So today was not particularly action packed, but if you are a train aficionado today was for you. That’s because I took a ride on the Jacobite Steam Train (aka the Hogwarts Express train), which was to take me me 41 miles northwest from Fort William to Mallaig and back.
I was at the train station about a half hour before our scheduled 10:15 a.m. departure. This gave me plenty of time to find out my seat assignment (First Class, Coach A, Seat B9 – left side of the train, which is the better of the two sides) and take a couple pictures of the old steam train before we pulled out of the station.
Now all seats are assigned on the train, but a family of three who were not supposed to sit in coach A decided to join me in my four seat compartment because they could not find coach D. Eventually a couple who had been assigned two of the seats showed up, but instead of giving up the seats, the family told them to go find other seats – seriously. Anyway, the train staff put a quick end to the nonsense and removed them from their seats and directed the family to coach D, four coaches back. And that is how I ended up sitting with a lovely newlywed couple from Nebraska.
Anyway, we were soon underway chugging west towards the coast before turning north to Mallaig. Now the scenery was pretty typical of what I had been seeing throughout my trip in the Scottish Highlands. Lots of tall trees, lakes (lochs), waterfalls and numerous small villages. However, the persistent cloud cover and periodic rain made it impossible to see Ben Nevis, the highest mountain in Britain, which we passed.
About an hour into the trip, we were told that we were approaching the famous Glenfinnan Viaduct, which is the viaduct the Hogwarts Train passes across in the Harry Potter movies. And what was really cool is there were literally hundreds of people standing on hillsides waiting for the train to pass. I guess since Harry Potter, the train has become a massive tourist attraction
Now unfortunately, just as we were approaching the viaduct, it began to rain so it was impossible to take a good picture of the crossing so I was hoping the return trip would afford me a second opportunity for a picture.
So once we passed over the viaduct, we crossed through the little village of Glenfinnan, followed by Lochailort and Arisaig, with its beautifully sandy bays. On the right hand side of the train we soon passed Loch Morar, the deepest fresh water lake in Britain, before finally pulling into Mallaig, 2 ½ hours after we departed Fort William.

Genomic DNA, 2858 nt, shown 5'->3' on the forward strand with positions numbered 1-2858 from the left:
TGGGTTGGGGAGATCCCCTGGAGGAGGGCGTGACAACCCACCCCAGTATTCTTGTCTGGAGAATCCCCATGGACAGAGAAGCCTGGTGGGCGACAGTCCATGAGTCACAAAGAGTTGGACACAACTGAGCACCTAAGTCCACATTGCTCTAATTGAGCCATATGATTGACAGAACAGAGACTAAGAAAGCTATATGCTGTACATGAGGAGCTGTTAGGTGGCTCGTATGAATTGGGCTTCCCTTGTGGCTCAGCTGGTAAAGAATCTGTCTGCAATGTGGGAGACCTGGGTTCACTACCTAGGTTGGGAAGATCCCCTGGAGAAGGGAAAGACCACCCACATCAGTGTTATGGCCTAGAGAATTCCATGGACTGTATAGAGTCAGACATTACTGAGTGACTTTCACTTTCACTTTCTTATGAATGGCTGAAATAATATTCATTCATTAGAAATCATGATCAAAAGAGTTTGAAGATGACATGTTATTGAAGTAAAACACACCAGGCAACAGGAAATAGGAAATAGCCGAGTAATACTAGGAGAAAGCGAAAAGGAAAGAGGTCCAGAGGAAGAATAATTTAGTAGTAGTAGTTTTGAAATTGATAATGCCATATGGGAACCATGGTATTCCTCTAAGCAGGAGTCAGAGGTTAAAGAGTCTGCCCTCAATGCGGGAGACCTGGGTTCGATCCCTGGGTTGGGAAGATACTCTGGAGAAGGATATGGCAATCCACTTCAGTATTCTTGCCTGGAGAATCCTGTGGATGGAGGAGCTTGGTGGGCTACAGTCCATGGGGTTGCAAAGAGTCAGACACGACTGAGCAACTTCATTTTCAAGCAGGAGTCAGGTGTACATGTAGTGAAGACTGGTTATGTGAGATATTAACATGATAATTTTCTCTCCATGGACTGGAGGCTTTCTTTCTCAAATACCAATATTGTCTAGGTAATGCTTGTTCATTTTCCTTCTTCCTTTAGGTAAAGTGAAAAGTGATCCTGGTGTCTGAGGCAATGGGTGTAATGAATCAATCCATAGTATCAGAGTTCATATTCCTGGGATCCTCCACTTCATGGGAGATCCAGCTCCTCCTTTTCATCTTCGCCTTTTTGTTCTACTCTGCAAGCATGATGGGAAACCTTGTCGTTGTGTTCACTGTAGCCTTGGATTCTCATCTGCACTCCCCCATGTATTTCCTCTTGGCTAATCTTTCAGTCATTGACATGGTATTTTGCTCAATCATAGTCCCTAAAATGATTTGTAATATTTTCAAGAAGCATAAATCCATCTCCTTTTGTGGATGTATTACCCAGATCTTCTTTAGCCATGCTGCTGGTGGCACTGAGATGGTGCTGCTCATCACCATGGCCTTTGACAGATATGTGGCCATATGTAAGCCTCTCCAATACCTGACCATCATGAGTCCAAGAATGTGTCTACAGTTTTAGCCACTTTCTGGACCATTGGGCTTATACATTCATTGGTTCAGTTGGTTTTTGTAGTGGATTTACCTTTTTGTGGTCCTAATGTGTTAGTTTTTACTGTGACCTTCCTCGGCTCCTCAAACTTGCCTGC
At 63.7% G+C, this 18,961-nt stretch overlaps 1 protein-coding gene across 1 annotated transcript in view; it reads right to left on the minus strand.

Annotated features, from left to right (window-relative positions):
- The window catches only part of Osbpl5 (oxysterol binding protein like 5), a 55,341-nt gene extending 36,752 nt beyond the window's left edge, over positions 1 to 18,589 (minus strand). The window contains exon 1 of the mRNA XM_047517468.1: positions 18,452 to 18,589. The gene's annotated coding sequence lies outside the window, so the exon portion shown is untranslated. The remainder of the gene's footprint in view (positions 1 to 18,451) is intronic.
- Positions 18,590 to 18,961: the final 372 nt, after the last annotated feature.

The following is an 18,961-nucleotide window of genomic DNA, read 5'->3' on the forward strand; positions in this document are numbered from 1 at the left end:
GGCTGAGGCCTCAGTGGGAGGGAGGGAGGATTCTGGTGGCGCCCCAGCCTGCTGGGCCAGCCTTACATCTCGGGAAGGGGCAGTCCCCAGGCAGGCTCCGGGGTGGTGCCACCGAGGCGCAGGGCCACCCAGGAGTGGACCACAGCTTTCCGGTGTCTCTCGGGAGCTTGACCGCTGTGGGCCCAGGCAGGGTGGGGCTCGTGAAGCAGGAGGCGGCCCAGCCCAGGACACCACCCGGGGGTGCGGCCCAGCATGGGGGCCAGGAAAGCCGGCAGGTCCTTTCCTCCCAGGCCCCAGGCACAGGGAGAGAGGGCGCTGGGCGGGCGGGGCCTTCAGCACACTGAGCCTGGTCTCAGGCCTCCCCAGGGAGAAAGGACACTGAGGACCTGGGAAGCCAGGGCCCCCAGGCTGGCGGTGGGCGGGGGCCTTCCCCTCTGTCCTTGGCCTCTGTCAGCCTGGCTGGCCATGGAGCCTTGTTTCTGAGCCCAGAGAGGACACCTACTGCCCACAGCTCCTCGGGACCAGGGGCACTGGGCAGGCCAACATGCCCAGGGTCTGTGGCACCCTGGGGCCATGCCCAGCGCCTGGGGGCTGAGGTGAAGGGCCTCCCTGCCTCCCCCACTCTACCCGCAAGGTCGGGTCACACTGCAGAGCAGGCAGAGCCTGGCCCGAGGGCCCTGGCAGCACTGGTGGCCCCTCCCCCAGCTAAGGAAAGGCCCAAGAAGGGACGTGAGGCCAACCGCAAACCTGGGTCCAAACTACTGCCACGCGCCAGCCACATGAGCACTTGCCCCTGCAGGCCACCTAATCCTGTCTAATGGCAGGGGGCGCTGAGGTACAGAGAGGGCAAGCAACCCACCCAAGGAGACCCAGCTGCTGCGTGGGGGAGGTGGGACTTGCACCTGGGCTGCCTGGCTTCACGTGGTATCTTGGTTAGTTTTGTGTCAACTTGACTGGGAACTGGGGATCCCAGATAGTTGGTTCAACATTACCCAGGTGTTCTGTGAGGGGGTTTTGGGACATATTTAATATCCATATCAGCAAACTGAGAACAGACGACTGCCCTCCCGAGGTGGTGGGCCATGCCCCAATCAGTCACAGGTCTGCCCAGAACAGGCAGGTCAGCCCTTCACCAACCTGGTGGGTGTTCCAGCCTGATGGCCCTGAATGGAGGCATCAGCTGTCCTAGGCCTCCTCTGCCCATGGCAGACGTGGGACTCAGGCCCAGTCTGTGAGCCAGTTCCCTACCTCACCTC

We had about an hour and a half in Mallaig before commencing the return journey. Now sadly, there is not a whole lot to see or do in Mallaig. I ended up finding a little seafood restaurant and had a soup called Cullen Skink (smoked Haddock, potato and leeks), which was fantastic followed by a prawn cocktail. Delicious.
After lunch, I wandered around the waterfront and then made my way back on the train. Fortunately, the weather gods were with us this time. We had sunny skies and no rain for the journey back giving us spectacular views of the Glennfinnan Viaduct as we crossed. And this time I got smart and opened the upper window beside me so I could hang my camera out and take pictures as we crossed.
By 3:45 we were nearing Fort William and because of the better weather, we were able to get a good view of Neptune’s Staircase, the longest staircase lock in Britain comprised of 8 locks on the Caledonian Canal. It takes about 90 minutes for boats to pass through the locks, which allows boats to travel all the way from Glasgow through Loch Linnhe to Loch Ness. It was quite the site.
By 4:00 p.m. I was heading back to the castle. I had opted to have the formal dinner at the castle, which began at 7:00 with a cocktail hour so in the interim, I decided to take a walk through the castle gardens and to go see my friends the hairy coos. Unfortunately, the main gardens were closed so this left me wandering around a path to nowhere. I eventually gave up and walked down the pebble path to see the cows.
Now earlier in the morning, the cows had disappeared on the other side of a ridge, but fortunately, they were back in an adjacent field. I ended up watching the cows for a bit and spotted a newbie, a tiny baby hairy coo (at least I think it was based on its colouring). I stood outside and watched the cows for about a half hour before I decided to go in and change for dinner. Unfortunately, I had not brought any fancy clothing so a pair of white pants and sweater was as good as it was going to get.
And dinner, quite frankly, turned out to be a bit of a disappointment. The first course sucked … beets and beetroots. Ugh. Probably my least favourite veggies. Second course was OK. A poached lobster tail. Third course was salmon. Easily the best course. Then there were two deserts. The first desert was a blackberry sorbet, which was excellent. The second desert was something called Millionaire’s shortbread. It had a VERY thin shortbread base, topped with chocolate and burnt sugar. It was so over the top sweet that I could only have one bite before pushing it away. Yuck.
Now the wine pairings were pretty good, but were made better by the entertaining wine sommelier, who literally did a dance every time he poured the wine, waving his arms and colourfully describing the wine. The dude certainly enjoyed his job.
By 10:00, dinner was over and I was off to bed, I have an early morning bus to Inverness tomorrow.